As interest rates on fixed-rate mortgage loans continue to slide into uncharted territory, demand for refinancings has picked up but applications for purchase loans are still at about the same level as a year ago.

Rates on 30-year fixed-rate mortgage loans averaged 4.01 percent with an average 0.7 point for the week ending Sept. 29, a new low in records dating to 1971, Freddie Mac said in releasing the results of its latest Primary Mortgage Market Survey.

As interest rates on fixed-rate mortgage loans continue to slide into uncharted territory, demand for refinancings has picked up but applications for purchase loans are still at about the same level as a year ago.

Rates on 30-year fixed-rate mortgage loans averaged 4.01 percent with an average 0.7 point for the week ending Sept. 29, a new low in records dating to 1971, Freddie Mac said in releasing the results of its latest Primary Mortgage Market Survey.

Rates on 15-year fixed-rate mortgages averaged 3.28 percent this week with an average 0.7 point, down from 3.29 percent last week and 3.75 percent a year ago, Freddie Mac said. That’s also a new low in records dating to 1991.

Last year at this time, rates on 30-year fixed-rate mortgages averaged 4.32 percent, before rising to a 2011 high of 5.05 percent in February when expectations for an economic recovery were running high.

Those expectations have been reined in by the European debt crisis, which has investors seeking safety in Treasury bonds and government-backed mortgage-backed securities (MBS) that fund most home loans.

Last week the Federal Reserve said it would move $400 billion currently invested in short-term government bonds into Treasurys with remaining maturities of six years to 30 years.

The plan, quickly dubbed "Operation Twist," also involves reinvesting principal payments on the $1 trillion the Fed holds in Fannie Mae and Freddie Mac debt back into agency-backed MBS as those investments mature.

Both moves may make bonds backed by mortgages more scarce, pushing down borrowing rates for homeowners.

The Fed’s move to sell short-term Treasurys may have had the opposite effect on adjustable-rate mortgage (ARM) loans. Bond prices and yields move in opposite directions, and Freddie Mac chief economist Frank Nothaft noted that short-term Treasurys serve as benchmarks for many ARMs.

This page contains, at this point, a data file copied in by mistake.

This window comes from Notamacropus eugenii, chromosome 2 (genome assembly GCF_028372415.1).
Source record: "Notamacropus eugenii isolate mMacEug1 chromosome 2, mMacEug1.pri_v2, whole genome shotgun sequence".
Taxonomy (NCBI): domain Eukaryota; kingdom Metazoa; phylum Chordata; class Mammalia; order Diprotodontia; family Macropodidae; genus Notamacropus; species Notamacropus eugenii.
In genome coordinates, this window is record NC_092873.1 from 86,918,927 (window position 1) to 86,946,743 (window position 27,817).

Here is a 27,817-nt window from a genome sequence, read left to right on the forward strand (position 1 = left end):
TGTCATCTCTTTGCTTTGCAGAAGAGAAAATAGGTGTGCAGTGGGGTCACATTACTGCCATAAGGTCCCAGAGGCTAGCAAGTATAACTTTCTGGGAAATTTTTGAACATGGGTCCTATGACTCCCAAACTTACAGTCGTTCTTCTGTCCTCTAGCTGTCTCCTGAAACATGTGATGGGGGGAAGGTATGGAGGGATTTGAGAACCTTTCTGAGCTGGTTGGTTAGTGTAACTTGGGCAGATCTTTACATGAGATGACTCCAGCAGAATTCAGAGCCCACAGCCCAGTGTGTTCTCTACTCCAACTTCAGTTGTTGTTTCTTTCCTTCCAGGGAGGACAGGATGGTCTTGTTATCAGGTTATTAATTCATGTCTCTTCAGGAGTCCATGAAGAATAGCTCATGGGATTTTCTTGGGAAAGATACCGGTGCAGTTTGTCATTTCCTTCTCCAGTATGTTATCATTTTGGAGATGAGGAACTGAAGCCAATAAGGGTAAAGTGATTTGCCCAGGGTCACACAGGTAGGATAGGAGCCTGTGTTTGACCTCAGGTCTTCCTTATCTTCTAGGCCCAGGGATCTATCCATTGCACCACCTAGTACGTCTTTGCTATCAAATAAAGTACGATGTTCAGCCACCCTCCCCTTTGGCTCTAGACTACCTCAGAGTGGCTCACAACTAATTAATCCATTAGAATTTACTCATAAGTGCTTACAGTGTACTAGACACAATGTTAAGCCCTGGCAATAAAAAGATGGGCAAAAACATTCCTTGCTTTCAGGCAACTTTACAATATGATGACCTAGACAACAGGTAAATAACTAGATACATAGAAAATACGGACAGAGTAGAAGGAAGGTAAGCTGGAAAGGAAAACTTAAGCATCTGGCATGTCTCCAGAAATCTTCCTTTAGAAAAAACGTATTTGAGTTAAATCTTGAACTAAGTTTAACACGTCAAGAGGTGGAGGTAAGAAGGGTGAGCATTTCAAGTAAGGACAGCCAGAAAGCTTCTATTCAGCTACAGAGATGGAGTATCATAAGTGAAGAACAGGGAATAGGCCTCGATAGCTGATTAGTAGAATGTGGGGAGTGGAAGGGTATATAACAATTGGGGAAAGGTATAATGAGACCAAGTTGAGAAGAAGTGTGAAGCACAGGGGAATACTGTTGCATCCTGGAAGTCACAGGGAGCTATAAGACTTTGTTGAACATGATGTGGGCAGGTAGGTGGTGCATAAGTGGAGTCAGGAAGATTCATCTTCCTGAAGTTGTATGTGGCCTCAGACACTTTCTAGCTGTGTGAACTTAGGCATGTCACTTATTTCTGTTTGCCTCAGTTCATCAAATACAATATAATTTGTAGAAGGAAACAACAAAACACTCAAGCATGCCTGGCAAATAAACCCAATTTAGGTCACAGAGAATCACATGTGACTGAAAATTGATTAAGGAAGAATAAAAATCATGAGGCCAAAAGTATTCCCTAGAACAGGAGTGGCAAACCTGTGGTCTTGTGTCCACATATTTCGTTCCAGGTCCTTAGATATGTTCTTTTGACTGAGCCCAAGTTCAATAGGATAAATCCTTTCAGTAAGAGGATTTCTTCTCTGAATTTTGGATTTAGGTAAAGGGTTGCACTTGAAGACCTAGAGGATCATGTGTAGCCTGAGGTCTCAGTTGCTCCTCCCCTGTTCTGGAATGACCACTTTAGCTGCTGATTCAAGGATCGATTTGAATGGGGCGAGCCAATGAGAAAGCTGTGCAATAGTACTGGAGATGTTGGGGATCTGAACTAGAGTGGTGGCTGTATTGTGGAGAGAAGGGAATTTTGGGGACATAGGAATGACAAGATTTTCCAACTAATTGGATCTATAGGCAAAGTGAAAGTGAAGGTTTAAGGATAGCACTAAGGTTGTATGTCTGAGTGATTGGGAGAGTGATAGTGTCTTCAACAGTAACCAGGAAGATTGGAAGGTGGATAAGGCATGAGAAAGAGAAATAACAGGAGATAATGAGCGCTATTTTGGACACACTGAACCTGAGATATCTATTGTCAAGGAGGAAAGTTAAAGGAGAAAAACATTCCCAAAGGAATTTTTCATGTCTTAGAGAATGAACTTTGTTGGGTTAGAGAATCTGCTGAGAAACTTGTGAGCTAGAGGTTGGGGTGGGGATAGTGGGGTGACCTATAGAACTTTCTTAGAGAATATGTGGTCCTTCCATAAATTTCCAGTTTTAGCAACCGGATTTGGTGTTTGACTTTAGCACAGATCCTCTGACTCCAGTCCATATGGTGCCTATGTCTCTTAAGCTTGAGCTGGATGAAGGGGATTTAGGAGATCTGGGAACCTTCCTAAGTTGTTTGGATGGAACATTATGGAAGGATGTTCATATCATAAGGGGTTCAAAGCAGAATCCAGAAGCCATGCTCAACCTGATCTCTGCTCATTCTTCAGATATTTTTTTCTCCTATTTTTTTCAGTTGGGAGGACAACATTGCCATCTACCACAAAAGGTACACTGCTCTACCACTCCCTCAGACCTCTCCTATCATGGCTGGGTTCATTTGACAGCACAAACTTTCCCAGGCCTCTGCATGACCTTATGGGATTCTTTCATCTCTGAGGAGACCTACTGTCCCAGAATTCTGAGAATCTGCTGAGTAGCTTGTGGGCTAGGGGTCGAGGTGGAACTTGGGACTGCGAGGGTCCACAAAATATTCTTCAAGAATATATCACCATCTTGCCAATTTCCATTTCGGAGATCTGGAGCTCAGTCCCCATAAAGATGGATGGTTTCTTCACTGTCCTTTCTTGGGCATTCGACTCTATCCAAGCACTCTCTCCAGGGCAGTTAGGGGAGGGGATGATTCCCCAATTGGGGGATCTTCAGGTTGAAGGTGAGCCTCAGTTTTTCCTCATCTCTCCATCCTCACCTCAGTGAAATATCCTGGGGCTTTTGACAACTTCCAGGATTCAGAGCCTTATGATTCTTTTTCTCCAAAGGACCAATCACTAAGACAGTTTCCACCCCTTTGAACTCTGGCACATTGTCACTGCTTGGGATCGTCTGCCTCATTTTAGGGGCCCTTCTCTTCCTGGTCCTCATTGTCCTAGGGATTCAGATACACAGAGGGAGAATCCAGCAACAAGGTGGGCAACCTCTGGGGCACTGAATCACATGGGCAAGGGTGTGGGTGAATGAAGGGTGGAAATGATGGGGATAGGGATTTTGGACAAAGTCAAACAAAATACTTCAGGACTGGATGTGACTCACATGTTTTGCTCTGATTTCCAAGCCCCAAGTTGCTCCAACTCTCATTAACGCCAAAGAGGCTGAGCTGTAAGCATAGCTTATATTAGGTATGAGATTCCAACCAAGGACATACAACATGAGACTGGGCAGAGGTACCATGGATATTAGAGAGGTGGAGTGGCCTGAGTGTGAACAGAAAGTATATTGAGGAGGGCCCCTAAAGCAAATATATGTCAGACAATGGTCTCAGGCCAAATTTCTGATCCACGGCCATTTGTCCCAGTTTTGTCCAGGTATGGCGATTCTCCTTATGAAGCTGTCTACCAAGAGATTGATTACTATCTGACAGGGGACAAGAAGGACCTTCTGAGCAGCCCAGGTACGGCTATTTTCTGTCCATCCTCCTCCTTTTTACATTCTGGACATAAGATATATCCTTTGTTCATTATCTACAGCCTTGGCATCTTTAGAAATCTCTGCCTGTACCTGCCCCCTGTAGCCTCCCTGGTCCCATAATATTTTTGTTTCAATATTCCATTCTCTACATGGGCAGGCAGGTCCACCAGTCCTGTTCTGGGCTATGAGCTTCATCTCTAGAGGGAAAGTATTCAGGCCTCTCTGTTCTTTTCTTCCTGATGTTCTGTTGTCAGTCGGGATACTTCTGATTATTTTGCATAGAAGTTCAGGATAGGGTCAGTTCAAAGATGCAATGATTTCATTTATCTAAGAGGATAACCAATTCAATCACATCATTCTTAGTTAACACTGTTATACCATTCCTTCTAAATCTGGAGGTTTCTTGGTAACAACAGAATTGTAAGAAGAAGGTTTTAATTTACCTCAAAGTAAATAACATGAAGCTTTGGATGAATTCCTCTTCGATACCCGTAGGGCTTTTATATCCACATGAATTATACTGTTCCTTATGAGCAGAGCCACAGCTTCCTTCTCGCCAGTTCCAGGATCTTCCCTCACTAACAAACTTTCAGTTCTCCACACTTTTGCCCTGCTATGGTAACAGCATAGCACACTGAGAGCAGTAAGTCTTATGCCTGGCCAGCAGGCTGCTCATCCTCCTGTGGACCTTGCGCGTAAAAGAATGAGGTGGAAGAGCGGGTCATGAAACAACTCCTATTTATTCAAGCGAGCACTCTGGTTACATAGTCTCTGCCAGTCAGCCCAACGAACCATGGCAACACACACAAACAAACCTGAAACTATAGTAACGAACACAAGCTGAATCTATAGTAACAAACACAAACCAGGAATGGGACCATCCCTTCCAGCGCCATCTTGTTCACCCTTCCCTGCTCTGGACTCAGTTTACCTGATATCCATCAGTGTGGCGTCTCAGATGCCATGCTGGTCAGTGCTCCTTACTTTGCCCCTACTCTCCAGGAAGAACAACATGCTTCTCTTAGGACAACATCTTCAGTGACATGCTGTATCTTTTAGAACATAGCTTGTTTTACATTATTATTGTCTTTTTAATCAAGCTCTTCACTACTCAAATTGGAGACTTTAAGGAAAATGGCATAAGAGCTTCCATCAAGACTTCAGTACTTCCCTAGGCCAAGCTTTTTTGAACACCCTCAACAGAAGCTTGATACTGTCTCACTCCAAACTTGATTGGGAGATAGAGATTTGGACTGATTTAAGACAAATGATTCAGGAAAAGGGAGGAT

Rates on five-year Treasury-indexed hybrid ARM loans averaged 3.02 percent with an average 0.6 point, unchanged from last week but down from 3.52 percent a year ago. The five-year ARM recorded an all-time low in records dating to 2005 during the weeks ending Sept. 1 and Sept. 8, when it averaged 2.96 percent.

For one-year Treasury-indexed ARMs, rates averaged 2.83 percent with an average 0.6 point, up from 2.82 percent last week but down from 3.48 percent a year ago. The one-year ARM hit a low in records dating back to 1984 of 2.81 percent during the week ending Sept. 15.

Looking back a week, a separate survey by the Mortgage Bankers Association showed requests for refinancings was up 11.2 percent from the week before during the week ending Sept. 23.

The MBA’s Weekly Mortgage Applications Survey showed demand for purchase loans was up a seasonally adjusted 2.6 percent from the week before, to about the same level as the same time a year ago.

Applications for purchase loans were up 4.9 percent, the MBA said, while requests for Federal Housing Administration, U.S. Department of Veterans Affairs and U.S. Department of Agriculture loans fell by 0.6 percent, likely due to the pending decline in FHA loan limits on Oct. 1 that lenders have already implemented.

Requests to refinance accounted for 79.7 percent of all mortgage applications, and just 6.1 percent of borrowers were applying for ARM loans, down from 6.7 percent the previous week.

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